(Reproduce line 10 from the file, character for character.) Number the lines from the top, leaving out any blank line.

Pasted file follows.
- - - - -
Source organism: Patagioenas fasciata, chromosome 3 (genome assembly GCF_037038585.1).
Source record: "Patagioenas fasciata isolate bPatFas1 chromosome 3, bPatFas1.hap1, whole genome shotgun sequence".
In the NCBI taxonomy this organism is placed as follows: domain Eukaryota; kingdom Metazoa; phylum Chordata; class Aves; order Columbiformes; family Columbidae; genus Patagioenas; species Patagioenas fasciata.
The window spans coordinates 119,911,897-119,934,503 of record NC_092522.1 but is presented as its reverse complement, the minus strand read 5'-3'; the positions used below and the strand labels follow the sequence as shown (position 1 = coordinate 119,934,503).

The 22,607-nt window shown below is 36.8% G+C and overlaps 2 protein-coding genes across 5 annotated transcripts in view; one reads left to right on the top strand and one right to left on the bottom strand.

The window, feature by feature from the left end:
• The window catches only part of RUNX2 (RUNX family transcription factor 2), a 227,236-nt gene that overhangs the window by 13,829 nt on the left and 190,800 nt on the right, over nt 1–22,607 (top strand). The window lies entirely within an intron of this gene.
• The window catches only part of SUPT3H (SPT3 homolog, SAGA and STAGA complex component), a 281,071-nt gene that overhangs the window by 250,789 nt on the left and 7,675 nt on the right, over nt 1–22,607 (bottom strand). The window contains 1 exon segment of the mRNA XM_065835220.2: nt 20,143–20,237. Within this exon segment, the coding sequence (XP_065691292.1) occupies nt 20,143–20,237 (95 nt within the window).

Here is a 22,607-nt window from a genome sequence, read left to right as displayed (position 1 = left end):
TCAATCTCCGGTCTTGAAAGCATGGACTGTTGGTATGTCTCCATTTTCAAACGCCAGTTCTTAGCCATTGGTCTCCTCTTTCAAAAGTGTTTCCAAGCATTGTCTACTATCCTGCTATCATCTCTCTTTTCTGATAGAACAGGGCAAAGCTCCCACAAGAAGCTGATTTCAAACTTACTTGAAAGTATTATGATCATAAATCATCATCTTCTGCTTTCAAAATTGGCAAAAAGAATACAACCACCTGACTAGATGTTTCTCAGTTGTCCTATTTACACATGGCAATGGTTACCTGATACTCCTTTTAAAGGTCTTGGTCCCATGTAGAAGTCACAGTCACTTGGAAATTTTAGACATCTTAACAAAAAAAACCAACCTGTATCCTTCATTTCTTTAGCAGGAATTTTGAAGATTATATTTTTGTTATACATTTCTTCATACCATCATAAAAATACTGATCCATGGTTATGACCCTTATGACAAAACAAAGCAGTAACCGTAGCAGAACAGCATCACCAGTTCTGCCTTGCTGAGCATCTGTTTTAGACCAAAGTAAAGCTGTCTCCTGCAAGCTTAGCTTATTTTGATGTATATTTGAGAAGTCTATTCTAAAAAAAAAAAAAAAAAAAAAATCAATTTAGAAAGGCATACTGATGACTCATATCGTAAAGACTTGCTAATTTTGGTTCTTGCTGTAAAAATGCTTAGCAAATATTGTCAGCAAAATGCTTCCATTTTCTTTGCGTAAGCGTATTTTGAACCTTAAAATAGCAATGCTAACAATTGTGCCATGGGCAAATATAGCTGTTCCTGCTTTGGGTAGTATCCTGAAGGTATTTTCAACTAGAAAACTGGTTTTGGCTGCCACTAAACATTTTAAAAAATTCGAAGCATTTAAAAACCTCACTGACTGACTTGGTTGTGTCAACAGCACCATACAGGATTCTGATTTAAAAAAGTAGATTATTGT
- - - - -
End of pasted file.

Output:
TCAATCTCCGGTCTTGAAAGCATGGACTGTTGGTATGTCTCCATTTTCAAACGCCAGTTCTTAGCCATTGGTCTCCTCTTTCAAAAGTGTTTCCAAGCATTGTCTACTATCCTGCTATCATCTCTCTTTTCTGATAGAACAGGGCAAAGCTCCCACAAGAAGCTGATTTCAAACTTACTTGAAAGTATTATGATCATAAATCATCATCTTCTGCTTTCAAAATTGGCAAAAAGAATACAACCACCTGACTAGATGTTTCTCAGTTGTCCTATTTACACATGGCAATGGTTACCTGATACTCCTTTTAAAGGTCTTGGTCCCATGTAGAAGTCACAGTCACTTGGAAATTTTAGACATCTTAACAAAAAAAACCAACCTGTATCCTTCATTTCTTTAGCAGGAATTTTGAAGATTATATTTTTGTTATACATTTCTTCATACCATCATAAAAATACTGATCCATGGTTATGACCCTTATGACAAAACAAAGCAGTAACCGTAGCAGAACAGCATCACCAGTTCTGCCTTGCTGAGCATCTGTTTTAGACCAAAGTAAAGCTGTCTCCTGCAAGCTTAGCTTATTTTGATGTATATTTGAGAAGTCTATTCTAAAAAAAAAAAAAAAAAAAAAATCAATTTAGAAAGGCATACTGATGACTCATATCGTAAAGACTTGCTAATTTTGGTTCTTGCTGTAAAAATGCTTAGCAAATATTGTCAGCAAAATGCTTCCATTTTCTTTGCGTAAGCGTATTTTGAACCTTAAAATAGCAATGCTAACAATTGTGCCATGGGCAAATATAGCTGTTCCTGCTTTGGGTAGTATCCTGAAGGTATTTTCAACTAGAAAACTGGTTTTGGCTGCCACTAAACATTTTAAAAAATTCGAAGCATTTAAAAACCTCACTGACTGACTTGGTTGTGTCAACAGCACCATACAGGATTCTGATTTAAAAAAGTAGATTATTGT